The glass ceiling effect is a metaphor usually used to describe an invisible, often unacknowledged, and discriminatory barrier that impedes women and other minorities from achieving power positions in the workplace.
The glass ceiling effect was coined as a phrase in 1078 by Marilyn Loden, a management consultant. It was actively used in the 1980s when women had difficulties reaching higher positions in companies they worked for. They could not advance past certain positions. When they tried to climb higher on the career ladder, women faced great barriers that were very difficult to get through.
The effect implies that gender or other “disadvantages” are criteria that impede more at the top of the hierarchy than at lower working levels. Later on, these “disadvantages” become worse in the growing process of a person’s career.
“The glass ceiling isn’t so much a thing. It’s a phenomenon that people have noticed, where women seem to have an easier time entering into organizations at lower levels, but as they advance to higher levels, their numbers dwindle,” says Rosalind M. Chow.
This barrier has cultural roots. It is, in fact, the result of unconscious biases that drive the discriminatory response of impeding the advancement in the career. The phenomenon happens worldwide, but with differences among countries.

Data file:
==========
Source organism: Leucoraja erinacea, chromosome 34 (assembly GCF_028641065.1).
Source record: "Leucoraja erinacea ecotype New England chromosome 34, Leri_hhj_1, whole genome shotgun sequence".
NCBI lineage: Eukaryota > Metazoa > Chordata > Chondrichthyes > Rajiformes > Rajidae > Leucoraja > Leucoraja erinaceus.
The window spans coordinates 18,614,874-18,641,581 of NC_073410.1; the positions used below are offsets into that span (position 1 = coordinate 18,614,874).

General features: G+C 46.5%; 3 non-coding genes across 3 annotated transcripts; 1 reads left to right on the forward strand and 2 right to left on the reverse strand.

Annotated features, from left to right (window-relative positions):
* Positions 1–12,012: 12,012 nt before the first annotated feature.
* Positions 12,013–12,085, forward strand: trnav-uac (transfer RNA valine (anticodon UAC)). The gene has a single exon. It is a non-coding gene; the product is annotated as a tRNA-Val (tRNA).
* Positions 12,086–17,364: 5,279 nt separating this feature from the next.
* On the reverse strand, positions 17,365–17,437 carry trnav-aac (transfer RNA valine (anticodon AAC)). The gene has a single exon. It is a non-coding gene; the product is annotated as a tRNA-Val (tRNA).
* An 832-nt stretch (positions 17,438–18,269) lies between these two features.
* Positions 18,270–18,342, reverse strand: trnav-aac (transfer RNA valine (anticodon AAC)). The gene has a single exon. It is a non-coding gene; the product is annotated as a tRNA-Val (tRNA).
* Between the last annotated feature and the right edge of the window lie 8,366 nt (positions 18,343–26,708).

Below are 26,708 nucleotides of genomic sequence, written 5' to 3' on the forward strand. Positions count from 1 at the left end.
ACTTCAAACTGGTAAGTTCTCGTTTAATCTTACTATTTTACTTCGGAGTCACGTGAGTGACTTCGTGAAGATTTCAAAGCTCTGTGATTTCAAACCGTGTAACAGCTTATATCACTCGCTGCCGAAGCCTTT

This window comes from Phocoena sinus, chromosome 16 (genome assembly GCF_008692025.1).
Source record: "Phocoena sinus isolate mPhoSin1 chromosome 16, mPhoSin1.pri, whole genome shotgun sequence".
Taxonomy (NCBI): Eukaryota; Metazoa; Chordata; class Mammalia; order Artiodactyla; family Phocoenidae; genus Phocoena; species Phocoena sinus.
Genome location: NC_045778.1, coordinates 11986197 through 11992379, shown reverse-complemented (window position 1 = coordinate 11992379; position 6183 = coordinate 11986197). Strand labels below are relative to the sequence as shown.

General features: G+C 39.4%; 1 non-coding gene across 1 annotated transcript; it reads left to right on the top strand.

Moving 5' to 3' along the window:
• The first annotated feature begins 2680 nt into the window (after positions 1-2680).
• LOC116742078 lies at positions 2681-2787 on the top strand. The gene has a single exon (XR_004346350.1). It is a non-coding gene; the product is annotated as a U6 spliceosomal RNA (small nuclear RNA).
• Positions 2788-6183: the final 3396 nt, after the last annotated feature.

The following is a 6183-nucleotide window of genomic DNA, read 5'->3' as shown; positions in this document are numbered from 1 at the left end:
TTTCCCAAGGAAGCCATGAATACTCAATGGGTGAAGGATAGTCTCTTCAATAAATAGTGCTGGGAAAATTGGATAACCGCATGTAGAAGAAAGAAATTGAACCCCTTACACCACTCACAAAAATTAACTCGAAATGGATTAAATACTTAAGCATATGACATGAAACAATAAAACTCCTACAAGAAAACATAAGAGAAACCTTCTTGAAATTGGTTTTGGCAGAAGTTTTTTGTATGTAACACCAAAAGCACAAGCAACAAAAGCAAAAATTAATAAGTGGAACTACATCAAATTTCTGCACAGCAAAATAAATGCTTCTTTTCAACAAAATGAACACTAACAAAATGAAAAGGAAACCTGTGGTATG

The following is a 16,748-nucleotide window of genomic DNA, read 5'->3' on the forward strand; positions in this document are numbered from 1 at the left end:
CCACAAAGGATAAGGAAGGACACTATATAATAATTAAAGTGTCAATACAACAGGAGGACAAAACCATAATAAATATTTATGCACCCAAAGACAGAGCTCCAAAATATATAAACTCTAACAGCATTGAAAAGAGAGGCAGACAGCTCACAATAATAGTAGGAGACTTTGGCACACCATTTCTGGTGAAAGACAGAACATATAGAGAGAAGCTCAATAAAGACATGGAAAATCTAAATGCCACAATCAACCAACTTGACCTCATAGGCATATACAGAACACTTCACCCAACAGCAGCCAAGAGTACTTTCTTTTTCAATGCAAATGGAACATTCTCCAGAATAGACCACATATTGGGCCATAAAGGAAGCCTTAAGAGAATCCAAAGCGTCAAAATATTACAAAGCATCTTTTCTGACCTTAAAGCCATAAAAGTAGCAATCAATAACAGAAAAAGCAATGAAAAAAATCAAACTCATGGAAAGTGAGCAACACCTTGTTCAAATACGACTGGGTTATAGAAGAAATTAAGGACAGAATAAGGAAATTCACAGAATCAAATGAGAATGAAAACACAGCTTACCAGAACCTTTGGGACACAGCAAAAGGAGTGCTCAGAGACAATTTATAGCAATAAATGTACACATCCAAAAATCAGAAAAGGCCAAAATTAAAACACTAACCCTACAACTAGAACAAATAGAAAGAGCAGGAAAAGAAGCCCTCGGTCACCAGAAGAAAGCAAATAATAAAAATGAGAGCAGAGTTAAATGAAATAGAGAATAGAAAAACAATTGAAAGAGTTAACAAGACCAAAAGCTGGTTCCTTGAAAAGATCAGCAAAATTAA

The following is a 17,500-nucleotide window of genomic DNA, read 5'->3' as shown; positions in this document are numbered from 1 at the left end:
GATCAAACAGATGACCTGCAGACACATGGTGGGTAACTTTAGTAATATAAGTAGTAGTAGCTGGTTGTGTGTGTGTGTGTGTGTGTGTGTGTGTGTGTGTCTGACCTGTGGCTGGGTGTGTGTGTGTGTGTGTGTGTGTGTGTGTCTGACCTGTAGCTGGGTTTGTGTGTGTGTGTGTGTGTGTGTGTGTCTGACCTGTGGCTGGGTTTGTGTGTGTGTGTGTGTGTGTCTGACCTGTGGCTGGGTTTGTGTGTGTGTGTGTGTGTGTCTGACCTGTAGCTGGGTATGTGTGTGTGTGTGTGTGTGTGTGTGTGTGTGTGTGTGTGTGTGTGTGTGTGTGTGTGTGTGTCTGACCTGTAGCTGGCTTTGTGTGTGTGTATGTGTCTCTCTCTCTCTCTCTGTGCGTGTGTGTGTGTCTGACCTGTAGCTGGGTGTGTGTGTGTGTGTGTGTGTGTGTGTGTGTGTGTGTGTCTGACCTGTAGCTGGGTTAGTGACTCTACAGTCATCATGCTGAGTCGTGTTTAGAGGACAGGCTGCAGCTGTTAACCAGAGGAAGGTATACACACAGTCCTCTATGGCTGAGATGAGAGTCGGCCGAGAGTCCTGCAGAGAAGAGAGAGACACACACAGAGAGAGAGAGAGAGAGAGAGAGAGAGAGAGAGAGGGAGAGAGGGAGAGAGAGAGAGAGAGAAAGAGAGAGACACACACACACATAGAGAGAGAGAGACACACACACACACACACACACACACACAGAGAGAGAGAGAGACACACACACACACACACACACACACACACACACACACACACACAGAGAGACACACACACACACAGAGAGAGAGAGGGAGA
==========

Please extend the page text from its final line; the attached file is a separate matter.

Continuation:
An example of the glass ceiling effect would be in the context of a corporation. A woman with better skills, talent, and education than her male peers, competing for the same leadership position, is passed over by her male peer for promotion.
In recent times, the glass ceiling effect has been tackled by many companies, showing the world an increased number of women covering leadership roles. However, the phenomenon is still pervasive worldwide.
How to break the glass ceiling?
At the individual level, we can be aware this phenomenon exists, thus getting rid of the idea that working “failures” of the promotion are a reflection of personal values as an employee.
Organizations can also take action by being aware of the glass ceiling effect’s existence in their companies, investing in supporting the employees, and participating in unconscious bias trainings.
Priyanka Chopra has an interesting intake of how to break the glass ceiling effect. You can find it in the resources section along with many others.
See more resources
Cotter, D. A., Hermsen, J. M., Ovadia, S., & Vanneman, R. (2001). The glass ceiling effect. Social forces, 80(2), 655-681.